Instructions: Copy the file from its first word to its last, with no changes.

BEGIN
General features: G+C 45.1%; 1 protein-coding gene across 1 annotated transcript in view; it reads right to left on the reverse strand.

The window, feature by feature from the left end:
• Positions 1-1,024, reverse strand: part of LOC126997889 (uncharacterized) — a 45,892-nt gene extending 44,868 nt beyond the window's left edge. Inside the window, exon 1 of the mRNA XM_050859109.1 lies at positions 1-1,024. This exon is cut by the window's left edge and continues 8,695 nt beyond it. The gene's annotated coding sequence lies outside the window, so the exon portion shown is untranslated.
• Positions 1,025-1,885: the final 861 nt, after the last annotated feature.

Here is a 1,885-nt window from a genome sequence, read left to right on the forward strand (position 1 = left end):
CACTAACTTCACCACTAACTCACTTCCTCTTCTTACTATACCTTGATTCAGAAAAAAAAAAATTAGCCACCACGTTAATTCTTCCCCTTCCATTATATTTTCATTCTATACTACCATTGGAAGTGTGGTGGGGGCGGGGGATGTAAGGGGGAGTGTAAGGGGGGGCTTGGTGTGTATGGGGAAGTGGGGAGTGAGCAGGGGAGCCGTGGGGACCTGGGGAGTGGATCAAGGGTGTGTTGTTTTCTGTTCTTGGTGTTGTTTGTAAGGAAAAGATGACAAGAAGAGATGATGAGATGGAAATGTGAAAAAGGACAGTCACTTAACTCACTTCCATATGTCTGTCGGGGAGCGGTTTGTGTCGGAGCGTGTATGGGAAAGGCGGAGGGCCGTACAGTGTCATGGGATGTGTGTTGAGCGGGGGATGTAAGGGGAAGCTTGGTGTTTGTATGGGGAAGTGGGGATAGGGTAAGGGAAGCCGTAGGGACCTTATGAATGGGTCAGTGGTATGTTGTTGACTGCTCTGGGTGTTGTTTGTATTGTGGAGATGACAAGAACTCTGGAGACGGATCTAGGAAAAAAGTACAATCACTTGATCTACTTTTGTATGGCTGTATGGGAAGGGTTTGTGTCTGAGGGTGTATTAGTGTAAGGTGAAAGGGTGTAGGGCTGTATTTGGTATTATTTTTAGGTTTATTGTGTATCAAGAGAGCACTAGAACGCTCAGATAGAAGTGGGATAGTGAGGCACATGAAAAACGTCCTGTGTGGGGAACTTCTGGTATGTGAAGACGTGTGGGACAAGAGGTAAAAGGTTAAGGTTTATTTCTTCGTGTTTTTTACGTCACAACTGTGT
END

General features: G+C 45.1%; 1 protein-coding gene across 1 annotated transcript in view; it reads right to left on the reverse strand.

The window, feature by feature from the left end:
• Positions 1-1,024, reverse strand: part of LOC126997889 (uncharacterized) — a 45,892-nt gene extending 44,868 nt beyond the window's left edge. Inside the window, exon 1 of the mRNA XM_050859109.1 lies at positions 1-1,024. This exon is cut by the window's left edge and continues 8,695 nt beyond it. The gene's annotated coding sequence lies outside the window, so the exon portion shown is untranslated.
• Positions 1,025-1,885: the final 861 nt, after the last annotated feature.

Here is a 1,885-nt window from a genome sequence, read left to right on the forward strand (position 1 = left end):
CACTAACTTCACCACTAACTCACTTCCTCTTCTTACTATACCTTGATTCAGAAAAAAAAAAATTAGCCACCACGTTAATTCTTCCCCTTCCATTATATTTTCATTCTATACTACCATTGGAAGTGTGGTGGGGGCGGGGGATGTAAGGGGGAGTGTAAGGGGGGGCTTGGTGTGTATGGGGAAGTGGGGAGTGAGCAGGGGAGCCGTGGGGACCTGGGGAGTGGATCAAGGGTGTGTTGTTTTCTGTTCTTGGTGTTGTTTGTAAGGAAAAGATGACAAGAAGAGATGATGAGATGGAAATGTGAAAAAGGACAGTCACTTAACTCACTTCCATATGTCTGTCGGGGAGCGGTTTGTGTCGGAGCGTGTATGGGAAAGGCGGAGGGCCGTACAGTGTCATGGGATGTGTGTTGAGCGGGGGATGTAAGGGGAAGCTTGGTGTTTGTATGGGGAAGTGGGGATAGGGTAAGGGAAGCCGTAGGGACCTTATGAATGGGTCAGTGGTATGTTGTTGACTGCTCTGGGTGTTGTTTGTATTGTGGAGATGACAAGAACTCTGGAGACGGATCTAGGAAAAAAGTACAATCACTTGATCTACTTTTGTATGGCTGTATGGGAAGGGTTTGTGTCTGAGGGTGTATTAGTGTAAGGTGAAAGGGTGTAGGGCTGTATTTGGTATTATTTTTAGGTTTATTGTGTATCAAGAGAGCACTAGAACGCTCAGATAGAAGTGGGATAGTGAGGCACATGAAAAACGTCCTGTGTGGGGAACTTCTGGTATGTGAAGACGTGTGGGACAAGAGGTAAAAGGTTAAGGTTTATTTCTTCGTGTTTTTTACGTCACAACTGTGT